Working for each other : an account of the need for work in society
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This dissertation evaluates a need for work. In doing so, it addresses a neglected topic – by systematically exploring the concept of work and its relation to basic needs – and situates that contribution in the context of existing philosophical literature on work and adjacent research in the humanities and social sciences. Second, it offers up new conceptual tools – by arguing for the usefulness of a needs-centred perspective on work – which can aide in our deliberations about how to construct a more human(e) future of work. The project defends an account of a need for work which is grounded in the basic, non-contingent needs we hold, not as individuals, but as a society. It begins by defining work and need, and clarifying the meaning of the question, “Do we need work?” in light of these definitions. It then draws a distinction between the different levels of social life at which we can be understood to hold needs: as individuals, as a community, and as a society. I argue that it is possible, at each of these levels, to ask and answer a different question about work’s relationship to our basic, non-contingent needs. Subsequently, I find that work is important, but not necessary for our ability to meet such needs as individuals and members of a community, since we can do so through non-work activities. It is, however, necessary at the level of society. As a society, we have a need for a shared system of reciprocity to govern how we recognise and communicate about contribution. Work allows us to meet this need by functioning as a signalling mechanism for value. In fulfilling this function, it cannot be straightforwardly replaced by non-work activities, since activities like leisure are not connected to contribution in the same way.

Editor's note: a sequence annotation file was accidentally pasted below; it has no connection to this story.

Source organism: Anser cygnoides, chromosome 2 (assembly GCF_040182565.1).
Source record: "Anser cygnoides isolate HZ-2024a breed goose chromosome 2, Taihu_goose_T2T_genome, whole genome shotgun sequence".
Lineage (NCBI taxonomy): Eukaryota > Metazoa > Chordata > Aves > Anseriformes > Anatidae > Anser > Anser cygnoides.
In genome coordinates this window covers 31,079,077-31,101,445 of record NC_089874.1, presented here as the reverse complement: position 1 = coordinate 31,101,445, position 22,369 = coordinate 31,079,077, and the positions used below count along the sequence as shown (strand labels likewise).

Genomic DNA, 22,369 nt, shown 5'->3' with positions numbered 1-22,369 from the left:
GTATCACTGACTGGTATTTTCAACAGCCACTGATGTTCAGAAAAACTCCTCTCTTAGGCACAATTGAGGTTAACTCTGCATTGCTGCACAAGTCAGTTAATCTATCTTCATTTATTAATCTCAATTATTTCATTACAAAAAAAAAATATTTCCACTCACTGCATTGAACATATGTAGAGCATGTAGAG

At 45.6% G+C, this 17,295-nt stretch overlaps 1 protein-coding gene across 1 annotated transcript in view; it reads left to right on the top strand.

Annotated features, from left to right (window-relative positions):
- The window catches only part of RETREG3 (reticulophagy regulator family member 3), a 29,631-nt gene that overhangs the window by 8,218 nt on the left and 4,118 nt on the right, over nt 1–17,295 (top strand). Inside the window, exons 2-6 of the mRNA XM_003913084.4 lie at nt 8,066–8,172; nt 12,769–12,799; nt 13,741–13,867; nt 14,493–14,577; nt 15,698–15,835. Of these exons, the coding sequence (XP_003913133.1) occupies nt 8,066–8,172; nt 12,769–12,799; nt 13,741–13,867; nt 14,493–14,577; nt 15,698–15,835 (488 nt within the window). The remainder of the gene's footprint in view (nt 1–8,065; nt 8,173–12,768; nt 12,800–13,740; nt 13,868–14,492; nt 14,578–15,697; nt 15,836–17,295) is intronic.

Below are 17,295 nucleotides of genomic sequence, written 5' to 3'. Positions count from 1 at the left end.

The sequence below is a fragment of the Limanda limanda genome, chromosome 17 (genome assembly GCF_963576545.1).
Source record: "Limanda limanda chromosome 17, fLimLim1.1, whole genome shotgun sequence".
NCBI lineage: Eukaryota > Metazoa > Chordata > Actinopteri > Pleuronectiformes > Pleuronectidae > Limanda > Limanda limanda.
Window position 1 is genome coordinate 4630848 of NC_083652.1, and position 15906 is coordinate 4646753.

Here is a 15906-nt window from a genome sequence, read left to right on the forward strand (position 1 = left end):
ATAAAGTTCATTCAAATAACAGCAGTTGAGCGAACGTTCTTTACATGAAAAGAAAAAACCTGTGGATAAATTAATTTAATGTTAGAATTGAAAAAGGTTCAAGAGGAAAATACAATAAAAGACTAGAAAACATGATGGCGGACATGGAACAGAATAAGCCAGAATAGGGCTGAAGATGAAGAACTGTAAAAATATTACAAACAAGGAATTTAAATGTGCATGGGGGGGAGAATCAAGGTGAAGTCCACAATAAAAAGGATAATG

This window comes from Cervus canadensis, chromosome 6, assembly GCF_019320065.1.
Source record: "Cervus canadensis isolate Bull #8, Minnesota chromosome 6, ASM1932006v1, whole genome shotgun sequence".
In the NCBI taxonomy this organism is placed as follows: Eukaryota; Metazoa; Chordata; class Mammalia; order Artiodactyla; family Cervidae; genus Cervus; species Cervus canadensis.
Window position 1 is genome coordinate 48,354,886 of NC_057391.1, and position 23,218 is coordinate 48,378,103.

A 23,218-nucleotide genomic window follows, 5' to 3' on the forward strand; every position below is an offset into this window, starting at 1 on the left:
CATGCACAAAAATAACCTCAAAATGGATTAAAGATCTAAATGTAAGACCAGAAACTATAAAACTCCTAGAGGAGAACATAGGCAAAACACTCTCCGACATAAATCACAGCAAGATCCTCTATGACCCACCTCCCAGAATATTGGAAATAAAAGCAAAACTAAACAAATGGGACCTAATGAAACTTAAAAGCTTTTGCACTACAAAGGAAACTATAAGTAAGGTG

Thesis, PhD Doctor of Philosophy
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